The crowd was pretty nuts.  I saw Santa Claus, people in bunny suits (the white fuzzy kind, not the sexy-lady-in-fishnets kind), and one guy that I thought was a bunny was actually a unicorn.  That guy was front and center in the mosh pit.  Rock on, Mr. Unicorn.  There were lots of silly hats, and I was disappointed that I hadn’t known this was going to be a common thing.  I have a DJ Lance hat that I would have worn, and it would have turned out to be extraordinarily appropriate.  Oh well.

Warmup Band

The warmup band was Stardeath and White Dwarfs.  The art on their site reminds me of TFL, they’ve collaborated with TFL, and the music was complementary to TFL’s music.  The stage was crazy; lots of strobes, lots of spotlights, lots of fog, and this weird sparkly LED thing was set up behind the drummer.  I’m not sure if this is something they usually have or if it’s one of the benefits of opening for TFL, but it definitely made the show more enjoyable.  I liked them, and I think I wouldn’t mind seeing them as the headliner one day.  I’m buying their album soon and I’ll see if that opinion changes.

I feel sorry for them because the crowd wasn’t really enthusiastic.  Part of it was their fault; they didn’t really say much to the crowd.  The only thing I remember is “One more song and then TFL will come out!”  I think if they’d have tried a little harder to get the crowd into their show they could have got a better response.  On the other hand, everyone was there to see TFL so getting the crowd interested was definitely a tough job.  They weren’t booed, but they only got scattered claps and cheers after each song.

The Transition

After S&WD left, I was prepared to spend the next 30 minutes or so watching groupies and techs set up the stage for TFL.  That’s how it’s worked at all the other concerts I’ve been to so far.  Those bands are losers. Within minutes, Wayne Coyne himself was on the stage fiddling with the mic and guitars.   Techs were still doing things (one of them fell off the stage at one point, poor guy!) After a while, the rest of the band was on stage, and we still had 20 minutes or so before the show.

Soon, I saw the red dot of a laser pointer and started getting agitated by it.  Then I turned around and saw a DJ Lance handing out huge handfuls of them.  I went to investigate and she claimed it was an interactive part of the show and asked if I’d hand some out for her.  So I scooped up a huge handful and did.  The next 10 minutes or so were spent shining lasers at random things.  Then the show started.  But I’ve already talked about that!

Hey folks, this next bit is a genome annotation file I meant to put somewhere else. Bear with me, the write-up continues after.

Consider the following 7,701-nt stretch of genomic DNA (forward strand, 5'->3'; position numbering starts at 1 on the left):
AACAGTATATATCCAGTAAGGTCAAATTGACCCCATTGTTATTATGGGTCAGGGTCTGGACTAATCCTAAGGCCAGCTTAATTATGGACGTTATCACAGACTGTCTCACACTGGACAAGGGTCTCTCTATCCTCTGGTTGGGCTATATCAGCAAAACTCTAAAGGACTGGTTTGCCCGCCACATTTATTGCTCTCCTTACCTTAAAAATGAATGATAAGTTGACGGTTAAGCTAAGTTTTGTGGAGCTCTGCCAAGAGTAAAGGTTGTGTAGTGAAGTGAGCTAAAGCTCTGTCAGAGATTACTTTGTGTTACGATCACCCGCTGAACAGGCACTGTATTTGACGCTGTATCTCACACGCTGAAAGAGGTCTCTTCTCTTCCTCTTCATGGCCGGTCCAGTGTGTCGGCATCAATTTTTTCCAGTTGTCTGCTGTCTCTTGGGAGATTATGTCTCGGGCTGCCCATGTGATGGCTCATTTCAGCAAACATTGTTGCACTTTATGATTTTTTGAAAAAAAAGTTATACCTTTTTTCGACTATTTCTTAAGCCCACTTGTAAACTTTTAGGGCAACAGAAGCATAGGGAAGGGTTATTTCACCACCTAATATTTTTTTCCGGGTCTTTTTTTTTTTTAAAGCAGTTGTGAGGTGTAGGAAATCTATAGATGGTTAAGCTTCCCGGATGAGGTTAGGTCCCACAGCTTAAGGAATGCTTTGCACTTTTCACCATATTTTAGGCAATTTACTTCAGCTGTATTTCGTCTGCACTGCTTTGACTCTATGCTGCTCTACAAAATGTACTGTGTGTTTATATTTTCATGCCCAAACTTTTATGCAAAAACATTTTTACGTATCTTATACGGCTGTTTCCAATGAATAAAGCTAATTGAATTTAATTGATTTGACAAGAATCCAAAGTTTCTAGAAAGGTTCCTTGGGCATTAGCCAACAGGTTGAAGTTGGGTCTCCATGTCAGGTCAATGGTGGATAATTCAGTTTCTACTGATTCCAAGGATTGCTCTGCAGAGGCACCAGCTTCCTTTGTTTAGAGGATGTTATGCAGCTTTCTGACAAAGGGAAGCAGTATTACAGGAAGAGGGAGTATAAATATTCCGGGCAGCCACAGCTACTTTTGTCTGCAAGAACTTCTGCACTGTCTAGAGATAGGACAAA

Next time: I think I’m going to review Infinite Space, the DS game I’m playing.


I started a Tumblr blog.  I’ve had an account on Tumblr for a few weeks now, and mostly what I did with it was try to find out what kind of purpose I might find for it.  After fooling around with it and getting comments installed on it, I decided I’d found a niche.

My Tumblr blog is for the little things I find or think of that are too small for blog posts, but require more discussion than a tweet.  I’ve got a huge instapaper backlog of sites that I’m supposed to read later.  My list is tainted because coworkers follow it, so it’s more business than personal.  I needed something that I could use to find the little Youtube videos, quotes, and sites that I want to look back on every now and then, and Tumblr fills this need.

So the hierarchy of information about me is as follows:

  • My Twitter account is for brief thoughts, discussions with other people on Twitter, and random retweets of links that look interesting.  Twitter doesn’t archive your stuff forever, so it’s all throwaway.
  • Links, quotes, or thoughts that I want to stick around forever go to Tumblr.  In particular, if I have a somewhat long comment or want to call out a section of a page I’ll use Tumblr.
  • This blog is where longer, more organized thoughts go.

I’m happy with this, it’s cleared up some of the problems I had with using instapaper and

The next long post will be about the band that played before The Flaming Lips, followed by comments on the venue.  Both will be much shorter than the Flaming Lips blog post.  I’m going to wait a few days because I want this to have some visibility.